I’ve been an Image & Form fan for many years. From SteamWorld Heist to SteamWorld Dig 2, I’ve found this studio’s output to be roundly excellent. Yet, it’s roundly homogenized too. Sure, between SteamWorld Heist, Quest, and Dig, the team touches on a lot of genres. Nonetheless, they’re all wrapped up within the same IP and operate at similar scopes. Image & Form’s latest game, The Gunk, is a complete counterpoint though, and it’s the sort of game that I’d like to see more of across the industry.
For those unfamiliar, The Gunk is an adventure game of sorts, blending together light puzzle solving, combat, and platforming elements within the context of an exploration-driven alien world. The game is pretty good. It’s far from flawless, as the team’s relative inexperience with 3D development certainly takes the title down a few pegs. The play space here feels unpolished with respect to collision detection and general movement, and the interwoven gameplay systems don’t always feel up to par with the studio’s past efforts. Regardless, the title’s fusion of Luigi’s Mansion, No Man’s Sky, and Ratchet & Clank feels novel, particularly when blanketed by its wonderfully unique art style and art direction.
stepping into a new space
What I love most about The Gunk, though, is how bite-sized and experimental the game is compared to other titles in Image & Form’s catalog. The adventure is only about four hours long, and that limited scope feels perfect here. By reigning in the scale of The Gunk, Image & Form was able to take risks, working outside their comfort zone on something truly unlike their past titles. I can certainly identify throughlines between the SteamWorld games and The Gunk, particularly with respect to art design, but on the whole, the latter feels genuinely distinct. I truly appreciate that.
In fact, I hope that we see more studios tackle Gunk-like projects. So often, we see developers of all sizes, from AAA to indie, settle into their respective niches. This is understandable. When you make an Axiom Verge, you capitalize on that success with an Axiom Verge 2. When you make a Titan Souls, you transform those tenets into Death’s Door. Whether through direct sequels or titles in similar genres, it only makes sense that teams that strike gold want to strike it twice. As a fan, I certainly want that from my favorite studios – heck, I just published a Shovel Knight Pocket Dungeon review wherein I talked about how badly I want a direct Shovel Knight sequel.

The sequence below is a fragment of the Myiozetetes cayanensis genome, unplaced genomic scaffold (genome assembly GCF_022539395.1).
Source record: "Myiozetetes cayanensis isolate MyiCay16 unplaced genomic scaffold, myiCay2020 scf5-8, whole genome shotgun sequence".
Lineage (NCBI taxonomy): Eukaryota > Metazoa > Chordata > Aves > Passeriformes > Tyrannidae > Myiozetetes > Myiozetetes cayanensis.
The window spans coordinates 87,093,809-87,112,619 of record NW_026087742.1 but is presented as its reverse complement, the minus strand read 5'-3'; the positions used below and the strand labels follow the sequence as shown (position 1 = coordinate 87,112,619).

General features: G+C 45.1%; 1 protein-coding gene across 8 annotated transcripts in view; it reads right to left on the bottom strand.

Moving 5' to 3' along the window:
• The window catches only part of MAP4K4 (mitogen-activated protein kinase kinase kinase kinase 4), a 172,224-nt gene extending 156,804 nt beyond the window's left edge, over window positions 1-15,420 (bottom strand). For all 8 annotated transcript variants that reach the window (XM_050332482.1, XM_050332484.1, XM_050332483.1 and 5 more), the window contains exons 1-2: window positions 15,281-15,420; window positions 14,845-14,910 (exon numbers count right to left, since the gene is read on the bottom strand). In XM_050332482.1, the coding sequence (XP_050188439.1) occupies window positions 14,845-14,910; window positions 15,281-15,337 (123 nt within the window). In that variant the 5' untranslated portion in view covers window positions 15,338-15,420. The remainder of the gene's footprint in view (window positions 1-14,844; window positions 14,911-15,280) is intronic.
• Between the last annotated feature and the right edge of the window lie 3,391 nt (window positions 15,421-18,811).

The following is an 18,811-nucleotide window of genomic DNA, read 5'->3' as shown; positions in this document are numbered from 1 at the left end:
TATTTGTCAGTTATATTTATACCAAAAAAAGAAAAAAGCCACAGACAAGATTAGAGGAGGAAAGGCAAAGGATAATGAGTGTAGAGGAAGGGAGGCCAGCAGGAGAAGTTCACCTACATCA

However, a part of me certainly wants to see new ideas flourish from these talented studios also. Such pivots often results in unexpected concepts and experiences. Giant Squid’s shift from Abzû to The Pathless is a great example, as is Sabotage Studio’s shift from The Messenger to Sea of Stars. Watching these teams apply their core design principles to different contexts is quite engaging, although this sort of seismic shift isn’t always feasible for developers at varying scales, when they run the risk of sinking years upon years into a title that might not hit like their established formula does. This is where I feel that the middle ground of a Gunk-style game could be incredibly valuable.
the value of smaller scale projects
The idea of releasing comparatively smaller titles that stand completely apart from a team’s core identity and output is uniquely compelling. Now in the example of The Gunk, that game is arguably larger than anything Image & Form has made in quite some time, and Microsoft’s backing certainly helped get this game out the door. But, the underlying point still stands – it’s a short experiment in a genre and play space that the team wasn’t familiar with. Risks like this are so exciting, and show a sort of creative flexibility that demonstrates great talent.
I’d argue that Atooi is an excellent example of this philosophy in motion on a more attainable scale. Modern Atooi is best known for platformers like Mutant Mudds, Xeodrifer, and the upcoming Hatch Tales. In between these major releases though, Atooi dabbled in totally unrelated and much smaller projects, such as Totes the Goat, Soccer Slammers, and Pictooi. The first is a Qbert-style title, the second is an arcade sports game, and the third is a picross-type puzzler. Not only are these interesting supplements to major releases, they’re also stark reminders of how multitalented Atooi is.
In essence, I simply want to see teams step beyond their niches more often. In doing so, we often find truly curious results, even if they aren’t on par with a team’s traditional efforts. Regardless, that experimentation is essential as it shows just how dynamic a developer can be when they aren’t pigeonholed into the same sorts of productions or continuations of IP. There’s absolutely nothing wrong with building out these established corners of the industry. But, there’s something particularly rewarding about tackling untrodden ground. And, perhaps the avenue into that new frontier is a shift to smaller, more contained experiences that supplement a team’s bread and butter. That’s certainly a philosophy that I want to support.